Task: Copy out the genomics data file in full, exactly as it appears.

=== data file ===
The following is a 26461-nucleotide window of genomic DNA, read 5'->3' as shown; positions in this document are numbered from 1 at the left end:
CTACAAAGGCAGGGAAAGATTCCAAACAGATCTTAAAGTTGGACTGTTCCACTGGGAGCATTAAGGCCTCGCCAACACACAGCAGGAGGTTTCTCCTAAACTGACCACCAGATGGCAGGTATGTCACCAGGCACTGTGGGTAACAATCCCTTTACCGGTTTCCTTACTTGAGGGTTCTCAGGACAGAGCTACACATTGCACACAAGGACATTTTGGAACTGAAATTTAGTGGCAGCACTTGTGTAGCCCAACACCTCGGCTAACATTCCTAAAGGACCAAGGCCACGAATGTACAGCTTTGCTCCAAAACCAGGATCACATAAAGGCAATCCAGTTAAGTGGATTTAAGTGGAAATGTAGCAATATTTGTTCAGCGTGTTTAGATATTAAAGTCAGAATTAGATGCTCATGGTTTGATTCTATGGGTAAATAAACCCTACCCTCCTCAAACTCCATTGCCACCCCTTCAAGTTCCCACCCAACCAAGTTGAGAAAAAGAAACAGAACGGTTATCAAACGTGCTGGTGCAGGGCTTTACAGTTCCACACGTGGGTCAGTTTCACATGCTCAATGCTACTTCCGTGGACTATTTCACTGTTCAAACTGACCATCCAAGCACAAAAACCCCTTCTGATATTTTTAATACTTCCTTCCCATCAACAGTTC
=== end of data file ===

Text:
The following is a 26461-nucleotide window of genomic DNA, read 5'->3' as shown; positions in this document are numbered from 1 at the left end:
CTACAAAGGCAGGGAAAGATTCCAAACAGATCTTAAAGTTGGACTGTTCCACTGGGAGCATTAAGGCCTCGCCAACACACAGCAGGAGGTTTCTCCTAAACTGACCACCAGATGGCAGGTATGTCACCAGGCACTGTGGGTAACAATCCCTTTACCGGTTTCCTTACTTGAGGGTTCTCAGGACAGAGCTACACATTGCACACAAGGACATTTTGGAACTGAAATTTAGTGGCAGCACTTGTGTAGCCCAACACCTCGGCTAACATTCCTAAAGGACCAAGGCCACGAATGTACAGCTTTGCTCCAAAACCAGGATCACATAAAGGCAATCCAGTTAAGTGGATTTAAGTGGAAATGTAGCAATATTTGTTCAGCGTGTTTAGATATTAAAGTCAGAATTAGATGCTCATGGTTTGATTCTATGGGTAAATAAACCCTACCCTCCTCAAACTCCATTGCCACCCCTTCAAGTTCCCACCCAACCAAGTTGAGAAAAAGAAACAGAACGGTTATCAAACGTGCTGGTGCAGGGCTTTACAGTTCCACACGTGGGTCAGTTTCACATGCTCAATGCTACTTCCGTGGACTATTTCACTGTTCAAACTGACCATCCAAGCACAAAAACCCCTTCTGATATTTTTAATACTTCCTTCCCATCAACAGTTC